The University of the Future: Stiegler after Derrida

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Educational Philosophy and Theory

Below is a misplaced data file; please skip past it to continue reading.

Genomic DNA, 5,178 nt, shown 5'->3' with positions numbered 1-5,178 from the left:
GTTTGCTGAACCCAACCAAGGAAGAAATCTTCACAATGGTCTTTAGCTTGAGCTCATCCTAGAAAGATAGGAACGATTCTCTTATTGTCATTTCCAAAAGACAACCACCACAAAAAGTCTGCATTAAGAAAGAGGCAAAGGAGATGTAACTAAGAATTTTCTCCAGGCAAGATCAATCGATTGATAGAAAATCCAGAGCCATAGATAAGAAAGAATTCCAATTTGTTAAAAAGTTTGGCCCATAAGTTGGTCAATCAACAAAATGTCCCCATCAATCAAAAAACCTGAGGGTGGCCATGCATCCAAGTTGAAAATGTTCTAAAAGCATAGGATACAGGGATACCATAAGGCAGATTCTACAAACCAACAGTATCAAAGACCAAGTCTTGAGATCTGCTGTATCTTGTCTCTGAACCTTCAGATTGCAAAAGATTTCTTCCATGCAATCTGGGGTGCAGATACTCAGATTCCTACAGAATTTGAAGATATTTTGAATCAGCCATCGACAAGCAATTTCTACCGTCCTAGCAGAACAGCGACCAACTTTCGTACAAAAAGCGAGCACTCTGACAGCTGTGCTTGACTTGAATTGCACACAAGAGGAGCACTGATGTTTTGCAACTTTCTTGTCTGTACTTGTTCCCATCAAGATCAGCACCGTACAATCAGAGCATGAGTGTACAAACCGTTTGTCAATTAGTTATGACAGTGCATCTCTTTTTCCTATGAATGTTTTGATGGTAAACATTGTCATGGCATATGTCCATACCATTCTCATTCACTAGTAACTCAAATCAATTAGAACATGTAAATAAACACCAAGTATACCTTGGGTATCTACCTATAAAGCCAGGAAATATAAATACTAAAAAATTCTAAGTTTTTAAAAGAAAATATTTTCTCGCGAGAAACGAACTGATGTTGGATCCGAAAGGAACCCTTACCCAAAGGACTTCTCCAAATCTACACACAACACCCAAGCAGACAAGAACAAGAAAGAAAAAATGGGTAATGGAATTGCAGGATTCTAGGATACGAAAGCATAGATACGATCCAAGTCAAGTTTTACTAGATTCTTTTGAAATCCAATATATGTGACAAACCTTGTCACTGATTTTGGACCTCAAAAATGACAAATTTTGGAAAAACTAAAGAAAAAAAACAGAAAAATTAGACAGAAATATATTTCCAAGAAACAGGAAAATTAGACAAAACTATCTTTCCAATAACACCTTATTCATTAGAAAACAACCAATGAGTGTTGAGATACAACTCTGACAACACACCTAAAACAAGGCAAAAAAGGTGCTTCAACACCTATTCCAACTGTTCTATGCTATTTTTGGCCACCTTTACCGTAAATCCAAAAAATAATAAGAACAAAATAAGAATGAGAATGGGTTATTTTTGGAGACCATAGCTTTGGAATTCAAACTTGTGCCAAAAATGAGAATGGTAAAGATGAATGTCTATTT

Higher education has not been spared from the effects of the disruptive aspects of technology. MOOCs, teach bots, virtual learning platforms, and Wikipedia are among technics marking a digital transformation of knowledge. The question of the university, the foundation of its authority and purpose is more than timely; it is urgent to any future philosophy of higher education. Will the university survive in the future and if so, for what purpose? We examine two philosophers, Jacques Derrida and Bernard Stiegler, who take on this challenge. Derrida, writing at ‘the scene of teaching’, proposes new humanities for a university ‘without condition’, one with increasing autonomy to democratize it further. Stiegler takes issue with him on the conditions of the university of the future. Stiegler offers not an ‘anti-Derridian discourse’ but a ‘deconstruction of a deconstruction’ of Derrida. Stiegler’s critique of Derrida on the role of the professoriate and the university of the future expand the fissure between them. In this article, we argue that Stiegler’s reading of Derrida points to the university not as an anachronistic way of knowing displaced by the digital revolution but as vital to a politics of the spirit in a democratic future.


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